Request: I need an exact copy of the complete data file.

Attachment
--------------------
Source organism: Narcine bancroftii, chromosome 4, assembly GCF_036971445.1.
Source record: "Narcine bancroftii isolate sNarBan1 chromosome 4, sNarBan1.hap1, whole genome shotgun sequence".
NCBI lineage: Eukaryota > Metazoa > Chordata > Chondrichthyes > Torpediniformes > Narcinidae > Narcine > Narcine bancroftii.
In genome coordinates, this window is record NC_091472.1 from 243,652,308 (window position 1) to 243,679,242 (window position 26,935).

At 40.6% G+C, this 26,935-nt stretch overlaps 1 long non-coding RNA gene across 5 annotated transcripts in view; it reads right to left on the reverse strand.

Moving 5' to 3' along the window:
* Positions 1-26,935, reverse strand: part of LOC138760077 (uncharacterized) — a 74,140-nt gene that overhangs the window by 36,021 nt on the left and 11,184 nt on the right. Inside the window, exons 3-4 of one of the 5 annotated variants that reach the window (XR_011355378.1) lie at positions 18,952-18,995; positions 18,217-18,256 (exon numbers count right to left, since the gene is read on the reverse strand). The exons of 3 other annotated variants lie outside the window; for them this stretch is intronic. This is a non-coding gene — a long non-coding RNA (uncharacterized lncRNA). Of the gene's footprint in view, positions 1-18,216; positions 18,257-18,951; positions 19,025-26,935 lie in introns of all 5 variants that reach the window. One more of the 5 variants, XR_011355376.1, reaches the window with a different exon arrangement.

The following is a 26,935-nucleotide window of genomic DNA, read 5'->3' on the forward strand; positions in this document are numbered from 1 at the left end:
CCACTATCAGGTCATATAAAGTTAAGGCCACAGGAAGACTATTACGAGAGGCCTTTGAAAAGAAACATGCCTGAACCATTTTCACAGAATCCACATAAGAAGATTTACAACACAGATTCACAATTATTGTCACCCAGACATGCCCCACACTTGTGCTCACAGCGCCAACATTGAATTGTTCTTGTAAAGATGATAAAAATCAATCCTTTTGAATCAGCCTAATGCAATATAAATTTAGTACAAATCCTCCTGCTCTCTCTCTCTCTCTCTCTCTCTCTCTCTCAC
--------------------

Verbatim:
Source organism: Narcine bancroftii, chromosome 4, assembly GCF_036971445.1.
Source record: "Narcine bancroftii isolate sNarBan1 chromosome 4, sNarBan1.hap1, whole genome shotgun sequence".
NCBI lineage: Eukaryota > Metazoa > Chordata > Chondrichthyes > Torpediniformes > Narcinidae > Narcine > Narcine bancroftii.
In genome coordinates, this window is record NC_091472.1 from 243,652,308 (window position 1) to 243,679,242 (window position 26,935).

At 40.6% G+C, this 26,935-nt stretch overlaps 1 long non-coding RNA gene across 5 annotated transcripts in view; it reads right to left on the reverse strand.

Moving 5' to 3' along the window:
* Positions 1-26,935, reverse strand: part of LOC138760077 (uncharacterized) — a 74,140-nt gene that overhangs the window by 36,021 nt on the left and 11,184 nt on the right. Inside the window, exons 3-4 of one of the 5 annotated variants that reach the window (XR_011355378.1) lie at positions 18,952-18,995; positions 18,217-18,256 (exon numbers count right to left, since the gene is read on the reverse strand). The exons of 3 other annotated variants lie outside the window; for them this stretch is intronic. This is a non-coding gene — a long non-coding RNA (uncharacterized lncRNA). Of the gene's footprint in view, positions 1-18,216; positions 18,257-18,951; positions 19,025-26,935 lie in introns of all 5 variants that reach the window. One more of the 5 variants, XR_011355376.1, reaches the window with a different exon arrangement.

The following is a 26,935-nucleotide window of genomic DNA, read 5'->3' on the forward strand; positions in this document are numbered from 1 at the left end:
CCACTATCAGGTCATATAAAGTTAAGGCCACAGGAAGACTATTACGAGAGGCCTTTGAAAAGAAACATGCCTGAACCATTTTCACAGAATCCACATAAGAAGATTTACAACACAGATTCACAATTATTGTCACCCAGACATGCCCCACACTTGTGCTCACAGCGCCAACATTGAATTGTTCTTGTAAAGATGATAAAAATCAATCCTTTTGAATCAGCCTAATGCAATATAAATTTAGTACAAATCCTCCTGCTCTCTCTCTCTCTCTCTCTCTCTCTCTCTCAC